As for PE being banking redux my thought is that PE shares superficial similarities to banking. The hours are not going to be great - you'll still have to deal with 70hr weeks (potentially spiking to over a hundred when it's crunch time on a deal) although weekends will be much more predictable. You'll still be doing the same kinds of valuation analyses - precedents, comps, DCFs, LBO models, etc. Almost everyone will have come from IB, so the lingo and the culture will be quite recognizable.

On the other hand, the critical difference for me when it comes to sell-side vs. buy-side is that you no longer have to drop everything to suit the capricious whims of the client. You no longer have your weekends wrecked because they want something pointless done by Monday. Then let's not forget that everything that you put out as a sell-side person has the analytical rigor of a soft turd because no one will show the client anything they don't want to see.

Instead, when people on the buy-side want something done they generally give you time to think about it, the leeway to talk about whether it makes sense, and the trust that you have the skills to do it without them having to mark up every last period and quotation mark. On the buy-side, people prefer things to actually be right instead of look right. And that makes all the difference. Ultimately no amount of money will keep you from burning out if you don't have the enthusiasm for the work. If you do though, the buy-side seems to be a much more congenial place to exercise your skills and make a little money in the process.

e> I work for a boutique where they are incredibly understanding when it comes to recruiting. I even had multiple MDs put in unsolicited calls on my behalf, which was very heartwarming. Contrast this with a certain cephalopod, where they fire your rear end if you so much as breathe a word about it.

Also if anyone is confused about industry-specific terminology/acronyms I would be happy to explain

I'd be curious to know what range of pay a first year at a PE can expect, especially coming out of banking. Is it a big step up? First and second year analyst wages on the sell-side seem easy enough to find but PE is still a little dark to me.

Socialism
May 8, 2009


Admirable Gusto posted:

megafund!

Can't thank you enough! What you say definitely matches what I've learned and come to expect. Although I understand it's better in that it's less process-oriented work (i.e. following instructions to a T and robotically churn out models/books), I feel it still has tons of bullshit work - internal items, making extremely minute changes to models, aligning bullet points...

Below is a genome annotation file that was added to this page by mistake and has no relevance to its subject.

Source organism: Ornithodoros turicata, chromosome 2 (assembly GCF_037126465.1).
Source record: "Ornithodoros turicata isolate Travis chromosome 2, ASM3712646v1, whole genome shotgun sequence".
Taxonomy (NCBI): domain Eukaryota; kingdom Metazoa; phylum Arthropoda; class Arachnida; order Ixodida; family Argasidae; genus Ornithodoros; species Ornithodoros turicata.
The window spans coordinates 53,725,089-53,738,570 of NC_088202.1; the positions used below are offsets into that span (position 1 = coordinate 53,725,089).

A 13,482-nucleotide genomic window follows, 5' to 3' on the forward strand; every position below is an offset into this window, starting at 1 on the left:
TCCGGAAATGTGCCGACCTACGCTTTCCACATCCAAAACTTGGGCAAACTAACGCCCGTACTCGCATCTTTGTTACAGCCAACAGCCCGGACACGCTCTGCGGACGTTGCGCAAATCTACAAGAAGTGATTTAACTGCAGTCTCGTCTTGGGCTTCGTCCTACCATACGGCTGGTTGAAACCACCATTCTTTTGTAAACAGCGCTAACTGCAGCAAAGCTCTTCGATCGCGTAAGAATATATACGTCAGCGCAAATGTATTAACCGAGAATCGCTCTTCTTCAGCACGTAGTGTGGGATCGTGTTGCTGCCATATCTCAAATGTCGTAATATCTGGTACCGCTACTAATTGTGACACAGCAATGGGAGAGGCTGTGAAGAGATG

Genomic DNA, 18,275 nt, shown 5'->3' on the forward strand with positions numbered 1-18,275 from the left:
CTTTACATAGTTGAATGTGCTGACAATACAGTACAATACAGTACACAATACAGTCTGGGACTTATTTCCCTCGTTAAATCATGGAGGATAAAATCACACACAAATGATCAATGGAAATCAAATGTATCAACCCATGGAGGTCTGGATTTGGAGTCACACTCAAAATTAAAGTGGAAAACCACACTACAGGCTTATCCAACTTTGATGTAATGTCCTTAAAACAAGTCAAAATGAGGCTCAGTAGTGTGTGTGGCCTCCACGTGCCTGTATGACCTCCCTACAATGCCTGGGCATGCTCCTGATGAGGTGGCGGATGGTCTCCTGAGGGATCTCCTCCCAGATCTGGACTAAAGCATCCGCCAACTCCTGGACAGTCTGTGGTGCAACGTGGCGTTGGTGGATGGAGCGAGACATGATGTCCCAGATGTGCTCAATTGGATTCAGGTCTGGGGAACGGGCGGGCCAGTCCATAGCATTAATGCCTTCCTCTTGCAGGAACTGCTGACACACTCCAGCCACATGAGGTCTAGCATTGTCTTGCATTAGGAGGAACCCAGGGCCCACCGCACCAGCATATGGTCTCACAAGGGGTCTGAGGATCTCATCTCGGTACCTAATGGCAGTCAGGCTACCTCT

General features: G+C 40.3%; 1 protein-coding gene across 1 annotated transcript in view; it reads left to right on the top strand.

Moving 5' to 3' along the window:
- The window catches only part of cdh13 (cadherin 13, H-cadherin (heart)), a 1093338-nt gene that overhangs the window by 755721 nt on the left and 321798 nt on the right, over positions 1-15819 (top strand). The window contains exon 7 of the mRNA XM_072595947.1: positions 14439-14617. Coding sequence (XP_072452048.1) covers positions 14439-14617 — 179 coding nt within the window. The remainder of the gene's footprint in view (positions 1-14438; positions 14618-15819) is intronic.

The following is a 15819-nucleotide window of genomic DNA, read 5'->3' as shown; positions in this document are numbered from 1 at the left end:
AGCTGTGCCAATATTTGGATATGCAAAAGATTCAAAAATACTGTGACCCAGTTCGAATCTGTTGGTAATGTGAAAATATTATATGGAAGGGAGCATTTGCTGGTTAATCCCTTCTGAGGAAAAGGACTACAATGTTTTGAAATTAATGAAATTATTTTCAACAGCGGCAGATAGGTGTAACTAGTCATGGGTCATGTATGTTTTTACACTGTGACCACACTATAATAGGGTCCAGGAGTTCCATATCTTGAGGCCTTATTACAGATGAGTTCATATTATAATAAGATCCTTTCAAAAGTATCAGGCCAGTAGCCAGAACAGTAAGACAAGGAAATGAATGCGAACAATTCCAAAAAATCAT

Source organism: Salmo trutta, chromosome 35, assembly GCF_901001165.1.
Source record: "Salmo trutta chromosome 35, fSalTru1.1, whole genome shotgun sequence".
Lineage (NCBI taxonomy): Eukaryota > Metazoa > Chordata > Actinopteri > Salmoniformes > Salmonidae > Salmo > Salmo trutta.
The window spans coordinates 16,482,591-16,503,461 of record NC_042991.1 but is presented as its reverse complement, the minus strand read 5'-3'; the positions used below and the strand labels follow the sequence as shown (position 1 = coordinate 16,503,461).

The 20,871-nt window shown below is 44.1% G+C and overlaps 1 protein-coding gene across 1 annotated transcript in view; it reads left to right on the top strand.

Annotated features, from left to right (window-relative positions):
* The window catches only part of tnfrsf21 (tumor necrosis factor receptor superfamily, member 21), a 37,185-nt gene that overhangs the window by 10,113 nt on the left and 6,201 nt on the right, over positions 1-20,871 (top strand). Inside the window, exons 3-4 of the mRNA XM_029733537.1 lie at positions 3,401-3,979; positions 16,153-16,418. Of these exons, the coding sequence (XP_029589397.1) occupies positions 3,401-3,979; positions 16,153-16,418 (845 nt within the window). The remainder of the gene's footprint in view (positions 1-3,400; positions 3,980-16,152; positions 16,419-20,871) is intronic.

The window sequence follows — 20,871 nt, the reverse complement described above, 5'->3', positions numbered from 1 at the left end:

Thoogsby posted:

I've never been to London, or Europe for that matter. I have a few friends who did this same summer program though so I've been briefed on the amount of work it requires. But I'll be going right from an internship so the culture shock of long hours shouldn't be too bad.

I asked about the boutiques because my school has a single co-op with Piper Jaffray in Los Angeles and it's been on my radar. I also have a weak connection with an MD at Houlihan Lokey that I may pursue and was curious if you had first hand experience with either.

When you arrive try to arrive on a weekday, and make sure it's not a bank holiday monday. Otherwise 90% of shops will be closed and you will end up having your first London meal at a McDonalds.

I don't know anything about Piper Jaffray in London, but I had a friend who interned in HLHZ restructuring. He had ~half of his weekends free, for what it's worth, and he said full-time analysts have about the same. The workload isn't soul-crushing, but their restructuring team is pretty intense in terms of getting things done right very quickly. If you have any sort of connection, however, definitely squeeze it whatever it's worth.

Fines Doubled
Sep 1, 2009


I was hoping a thread like this might pop up sometime. What advice could you guys give me on getting into the ibanking field. I'm really looking to get my foot some where. I graduated this December after a little over three years with a BS in Math and Economic Analysis from a pretty highly ranked state school. My GPA was a 3.2. We were kind of a target school I know we had recruiters come for Morgan Stanley and Goldman.